Use a spreadsheet which easy to analyze to make the financial statements looks distinctive. You can also upload a spreadsheet to the Web to view, edit, share or co-create the file with your family at anytime and everywhere. Also, you can use Visual Basic automate repetitive job to enhancing work efficiently and save your time. At the same time, you can analysis the data much faster and more efficiently by use PivotTables. What's more, Excel table can help you organize, filter and format the relevant information.
(3) PowerPoint for Mac 2011
With this version, you can make a strong professional presentation to inspire your audience and the real interpretation of the report online may leave a deep impressive on them. And, you can removing the background in PowerPoint, or add photos in color fillers. In addition, you can also webcast presentations more than in a conference room. What's more, through the dynamic reorganization, you can re-arrange the text, photographs and graphics level rapidly.
I believe with Microsoft Office for Mac Home and Student 2011, you can find you work more relax, easy and attract. So, if your work that always need to use Word, Excel, PowerPoint, this version is your best choice.
Released for the first time in May, 2008, Lotus Symphony is a suite of office applications developed by IBM. Similar to Microsoft Office, Lotus Symphony offers the possibility to create/share/edit texts, presentations and spreadsheets. Unlike its counterpart from Microsoft, the IBM suite gives its users the possibility to open a text/presentation/spreadsheet application from the same location. Practically one can write a document, fill in a spreadsheet and prepare a presentation in parallel, from the same location.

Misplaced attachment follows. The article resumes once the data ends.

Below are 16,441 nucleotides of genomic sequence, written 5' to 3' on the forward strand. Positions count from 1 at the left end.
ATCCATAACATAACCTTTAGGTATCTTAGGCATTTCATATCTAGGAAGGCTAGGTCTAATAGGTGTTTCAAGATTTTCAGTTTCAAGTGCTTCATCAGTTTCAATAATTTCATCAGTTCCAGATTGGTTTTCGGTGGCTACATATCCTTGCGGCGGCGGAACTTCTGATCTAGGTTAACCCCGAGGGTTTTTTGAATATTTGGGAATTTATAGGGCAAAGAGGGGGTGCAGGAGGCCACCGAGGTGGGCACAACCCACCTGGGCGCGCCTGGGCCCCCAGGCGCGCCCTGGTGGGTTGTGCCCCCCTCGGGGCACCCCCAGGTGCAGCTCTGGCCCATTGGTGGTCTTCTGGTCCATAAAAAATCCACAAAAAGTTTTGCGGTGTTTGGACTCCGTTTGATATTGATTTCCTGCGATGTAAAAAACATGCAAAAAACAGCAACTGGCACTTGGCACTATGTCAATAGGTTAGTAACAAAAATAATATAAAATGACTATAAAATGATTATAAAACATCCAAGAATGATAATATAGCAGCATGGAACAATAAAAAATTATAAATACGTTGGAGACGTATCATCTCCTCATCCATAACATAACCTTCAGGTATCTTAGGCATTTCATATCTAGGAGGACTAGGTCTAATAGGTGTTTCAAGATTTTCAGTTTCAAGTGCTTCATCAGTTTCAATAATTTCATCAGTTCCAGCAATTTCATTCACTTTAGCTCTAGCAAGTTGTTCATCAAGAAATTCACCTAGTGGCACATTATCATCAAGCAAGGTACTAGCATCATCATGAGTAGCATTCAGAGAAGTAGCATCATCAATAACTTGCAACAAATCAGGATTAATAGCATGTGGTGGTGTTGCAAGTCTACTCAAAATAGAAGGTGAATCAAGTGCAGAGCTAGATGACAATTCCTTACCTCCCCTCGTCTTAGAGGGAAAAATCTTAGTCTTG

Lotus Symphony is compatible with Windows, Mac OS X and Linux, and can be downloaded and installed free of charge. The office suite is made of three applications: IBM Lotus Symphony Documents, IBM Lotus Symphony Presentations, IBM Lotus Symphony spreadsheet.
It's important to know that IBM Lotus Symphony owes most of its core to 3. So, there are a lot of resemblances in terms of features and capabilities between Lotus Symphony and OpenOffice.
- A major advantage of Symphony is the fact that's free
- Users don't need to worry about software licensing
- It's compatible with the three main OS: Windows, Linux and Mac OS X
- It supports both OpenDocument formats and Microsoft Office
- It's capable of exporting PDFs (Portable Document Format)
- It's a good business resource, capable of taking care of the daily tasks in an office
- It has a friendly user interface and familiar features (formatting tools, editing tools etc.)
- Has a user-friendly Java interface for handling documents creation and manipulation
- Symphony is based on the Eclipse technology, which means that's easy to customize for a company's daily needs
- Is compatible with Microsoft Automatic technology: can be controlled from external programs
- Performance issues: one needs to wait a few seconds before the application opens
- Although is compatible ,.docx,.xls,.pptx type of documents, the user may lose some quality on the way
- Has no email client
- Has no database
- Its basic features allows Symphony to be suitable for simple office tasks, but it's not a good choice when it comes to more complex ones
With 12 million users (as stated by IBM in February, 2010), the IBM suite is a good tool for small companies and users that require basic features and medium performances from and open suite. The advantages of using Lotus Symphony are more numerous than the disadvantages, but even so, the latter are more important and play a major part when a company decides to choose an office suite.